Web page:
I seized the opportunity to offer up Quartermaster General, the crazy game of World War II in 90 minutes. It's a team game, with three players playing the allies - UK, US and Soviets - and three the axis powers of Germany, Italy and Japan. Although it can be played with fewer players taking on multiple roles, it plays best - and quickest - with a full six.
Last week, Andrew was last to arrive, and found himself being dealt in to a game of Pairs, much to his consternation. This week he was last again, and we upped the ante somewhat by dealing him in as the Germans in WWII. This may have coloured his appreciation of the game to follow.
Play is extremely simple, with each power having a small number of tanks and ships that gradually spread out from their home territory. Each turn, you play a single card, check all your units are in supply, score points for your side and discard/draw cards. The snag is that once your draw deck is depleted you get no more cards, so it's important not to rush through it. Added to that, some of the powers have fewer cards to start with.
|Europe after turn 1 - (not our game!) from BGG user Noah Sheola|
The game lasts 20 rounds, but either side can win instantly if they control two enemy home spaces, or score 400 points. As we began, the axis took an early but delicate lead thanks to Germany's occupation of Western Europe, scoring four points per turn to most other players two. Ian, as Italy, played some useful status cards which bolstered the axis scores each turn. Uk and Russia got stuck in in Europe, with the UK also creating supply bases in India and Australia. The US hung back, for want of build army cards, and surveyed the growing number of Sam's Japanese ships in the Pacific.
However, we realised that most of the Japanese navy were out of supply, and had to be dismantled, which allowed me, as the US, to steam in and 'occupy' the Western United States. An unorthodox approach, perhaps, but the midwest is crawling with rattlesnakes and bears - much better to travel by sea.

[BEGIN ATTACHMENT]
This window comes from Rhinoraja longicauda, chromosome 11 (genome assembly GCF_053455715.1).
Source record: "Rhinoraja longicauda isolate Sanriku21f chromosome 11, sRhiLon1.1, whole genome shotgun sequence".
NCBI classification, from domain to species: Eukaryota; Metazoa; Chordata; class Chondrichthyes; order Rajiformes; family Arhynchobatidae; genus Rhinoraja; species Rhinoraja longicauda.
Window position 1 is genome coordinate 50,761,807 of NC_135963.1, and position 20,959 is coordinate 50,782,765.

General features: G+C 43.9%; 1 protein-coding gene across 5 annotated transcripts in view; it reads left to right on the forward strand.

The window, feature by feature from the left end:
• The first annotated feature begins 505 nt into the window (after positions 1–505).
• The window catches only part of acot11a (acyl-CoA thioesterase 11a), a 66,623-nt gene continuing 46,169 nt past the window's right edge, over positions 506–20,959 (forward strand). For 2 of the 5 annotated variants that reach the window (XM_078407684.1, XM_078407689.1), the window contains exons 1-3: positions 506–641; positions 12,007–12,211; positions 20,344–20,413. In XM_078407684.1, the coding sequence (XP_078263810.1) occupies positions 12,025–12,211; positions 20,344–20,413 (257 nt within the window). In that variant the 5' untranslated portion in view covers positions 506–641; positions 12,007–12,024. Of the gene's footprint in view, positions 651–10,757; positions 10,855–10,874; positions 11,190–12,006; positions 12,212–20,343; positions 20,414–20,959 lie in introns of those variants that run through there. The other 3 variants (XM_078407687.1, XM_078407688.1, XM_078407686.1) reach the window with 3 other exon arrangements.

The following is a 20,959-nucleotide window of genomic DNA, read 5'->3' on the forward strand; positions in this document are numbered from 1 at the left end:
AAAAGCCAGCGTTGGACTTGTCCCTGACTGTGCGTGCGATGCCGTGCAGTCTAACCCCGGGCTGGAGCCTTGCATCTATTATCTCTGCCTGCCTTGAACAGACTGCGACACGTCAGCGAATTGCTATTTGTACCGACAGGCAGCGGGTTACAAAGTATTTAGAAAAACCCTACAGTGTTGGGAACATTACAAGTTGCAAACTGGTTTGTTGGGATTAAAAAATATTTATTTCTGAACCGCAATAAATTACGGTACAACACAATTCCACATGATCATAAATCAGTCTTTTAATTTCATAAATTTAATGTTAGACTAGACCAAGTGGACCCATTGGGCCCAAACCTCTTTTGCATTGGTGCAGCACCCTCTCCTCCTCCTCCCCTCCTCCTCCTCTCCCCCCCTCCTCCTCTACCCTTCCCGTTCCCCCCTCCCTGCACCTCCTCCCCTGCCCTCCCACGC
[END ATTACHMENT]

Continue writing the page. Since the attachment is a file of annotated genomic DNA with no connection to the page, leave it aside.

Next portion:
By the middle of the game, Germany were squished in Europe, not getting anywhere - the Allies had the upper hand, with UK scoring 8 points a turn; Japan was playing many mysterious face down response cards but cursing the lack of build army cards, and Italy was valiantly keeping the Axis end up.
We got to I think round 14, and Sam's Japan was about ready to pounce (I think), but the Allies managed to clear out Italy and Germany, and I played a card that let me redeploy all my armies, so we occupied both for the instant win.
I really enjoyed it, but it was perhaps a touch anodyne - there wasn't a huge amount of tension or intrigue. I do think that once you get to know the decks that would change, as you know what your opponents are capable of and can try to outwit each other. Sam said he'd be prepared to play again but would rather not play as the Japanese. Andrew hated it - something about cards and war not mixing - he'll have to explain.
I'd love to play again - it's always nice to have viable 6 player options, even if, as a team game, they mess with the leaderboard.
At the risk of damning it with faint praise, it certainly played fast. We were done and dusted by 9.20, and Katy had arrived, so we split into a three and a four, and Sam, Katy, Ian and Andrew played Pompeii, whilst Adam, Andrew and I played Through the Desert.
It may have been Adam's first game, but he got the measure of it pretty quickly, not side-tracked by the pretty pastel camels. I made poor choices with my caravan leaders, and found a couple fairly shut out form the start. It was a quick game, and a two-horse race by the end, with Andy just pipping Adam to the win. I lagged behind in third.
|I do love me some pastel camels (not our game, but at least the pic is by me)|
Pompeii finished at exactly the same moment, and Sam called it a night - the remaining six of us tried out my print-and-play copy of Spyfall. It's a simple game of trying to root out the spy amongst you - all players have a card showing a single location, except the spy, who doesn't know where you all are. Players ask each other questions, trying to ascertain who knows the location, with giving it away. Because as soon as the spy has worked out what the location is they win. Unless they can be unmasked first.
Dead simple, and very clever - I think we played three rounds; a good way to end the evening, but again non-leaderboard, I suppose.
A great evening, good to play a few different games too - a team war(ish) game, some regular Euro-fare and a deduction/party game too. Thanks all for coming, let's play again soon.
BTW there's an interesting post on BGG regarding playing the Japanese in QG. It seems there's a fairly key rule we may not have explored which allows for some more creative play - you're allowed to battle an empty space. So if you have a response or status card that is triggered by battling in China, you can do so even of there's no one there to trigger your cards. A bit gamey perhaps, but pretty useful.